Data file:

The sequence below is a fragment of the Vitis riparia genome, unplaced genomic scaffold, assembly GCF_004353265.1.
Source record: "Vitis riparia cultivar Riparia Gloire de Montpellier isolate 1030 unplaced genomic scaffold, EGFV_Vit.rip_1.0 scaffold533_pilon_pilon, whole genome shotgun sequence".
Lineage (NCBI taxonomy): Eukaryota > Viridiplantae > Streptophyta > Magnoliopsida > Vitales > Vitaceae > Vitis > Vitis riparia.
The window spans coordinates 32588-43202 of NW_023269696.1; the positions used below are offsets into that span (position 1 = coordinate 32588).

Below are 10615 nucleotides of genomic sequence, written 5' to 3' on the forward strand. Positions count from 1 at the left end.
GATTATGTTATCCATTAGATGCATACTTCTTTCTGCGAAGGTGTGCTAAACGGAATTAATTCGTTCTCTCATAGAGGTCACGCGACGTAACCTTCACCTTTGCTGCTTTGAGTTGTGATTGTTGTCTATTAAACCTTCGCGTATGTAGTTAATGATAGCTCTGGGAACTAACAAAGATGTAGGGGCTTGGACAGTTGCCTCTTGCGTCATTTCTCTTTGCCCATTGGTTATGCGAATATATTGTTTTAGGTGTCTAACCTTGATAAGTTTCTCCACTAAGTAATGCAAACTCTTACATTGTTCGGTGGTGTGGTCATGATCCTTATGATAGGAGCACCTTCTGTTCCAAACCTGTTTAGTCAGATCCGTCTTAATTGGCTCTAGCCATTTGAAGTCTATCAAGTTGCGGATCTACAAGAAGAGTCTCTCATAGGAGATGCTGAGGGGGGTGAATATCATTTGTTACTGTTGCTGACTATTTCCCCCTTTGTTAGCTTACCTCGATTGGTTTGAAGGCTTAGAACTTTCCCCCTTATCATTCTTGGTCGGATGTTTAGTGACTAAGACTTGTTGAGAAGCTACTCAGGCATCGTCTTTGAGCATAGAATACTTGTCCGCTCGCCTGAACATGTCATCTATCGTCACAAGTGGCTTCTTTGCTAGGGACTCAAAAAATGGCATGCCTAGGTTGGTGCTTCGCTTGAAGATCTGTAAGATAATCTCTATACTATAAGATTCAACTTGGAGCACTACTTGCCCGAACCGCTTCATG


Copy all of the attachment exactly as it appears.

The sequence below is a fragment of the Vitis riparia genome, unplaced genomic scaffold, assembly GCF_004353265.1.
Source record: "Vitis riparia cultivar Riparia Gloire de Montpellier isolate 1030 unplaced genomic scaffold, EGFV_Vit.rip_1.0 scaffold533_pilon_pilon, whole genome shotgun sequence".
Lineage (NCBI taxonomy): Eukaryota > Viridiplantae > Streptophyta > Magnoliopsida > Vitales > Vitaceae > Vitis > Vitis riparia.
The window spans coordinates 32588-43202 of NW_023269696.1; the positions used below are offsets into that span (position 1 = coordinate 32588).

Below are 10615 nucleotides of genomic sequence, written 5' to 3' on the forward strand. Positions count from 1 at the left end.
GATTATGTTATCCATTAGATGCATACTTCTTTCTGCGAAGGTGTGCTAAACGGAATTAATTCGTTCTCTCATAGAGGTCACGCGACGTAACCTTCACCTTTGCTGCTTTGAGTTGTGATTGTTGTCTATTAAACCTTCGCGTATGTAGTTAATGATAGCTCTGGGAACTAACAAAGATGTAGGGGCTTGGACAGTTGCCTCTTGCGTCATTTCTCTTTGCCCATTGGTTATGCGAATATATTGTTTTAGGTGTCTAACCTTGATAAGTTTCTCCACTAAGTAATGCAAACTCTTACATTGTTCGGTGGTGTGGTCATGATCCTTATGATAGGAGCACCTTCTGTTCCAAACCTGTTTAGTCAGATCCGTCTTAATTGGCTCTAGCCATTTGAAGTCTATCAAGTTGCGGATCTACAAGAAGAGTCTCTCATAGGAGATGCTGAGGGGGGTGAATATCATTTGTTACTGTTGCTGACTATTTCCCCCTTTGTTAGCTTACCTCGATTGGTTTGAAGGCTTAGAACTTTCCCCCTTATCATTCTTGGTCGGATGTTTAGTGACTAAGACTTGTTGAGAAGCTACTCAGGCATCGTCTTTGAGCATAGAATACTTGTCCGCTCGCCTGAACATGTCATCTATCGTCACAAGTGGCTTCTTTGCTAGGGACTCAAAAAATGGCATGCCTAGGTTGGTGCTTCGCTTGAAGATCTGTAAGATAATCTCTATACTATAAGATTCAACTTGGAGCACTACTTGCCCGAACCGCTTCATG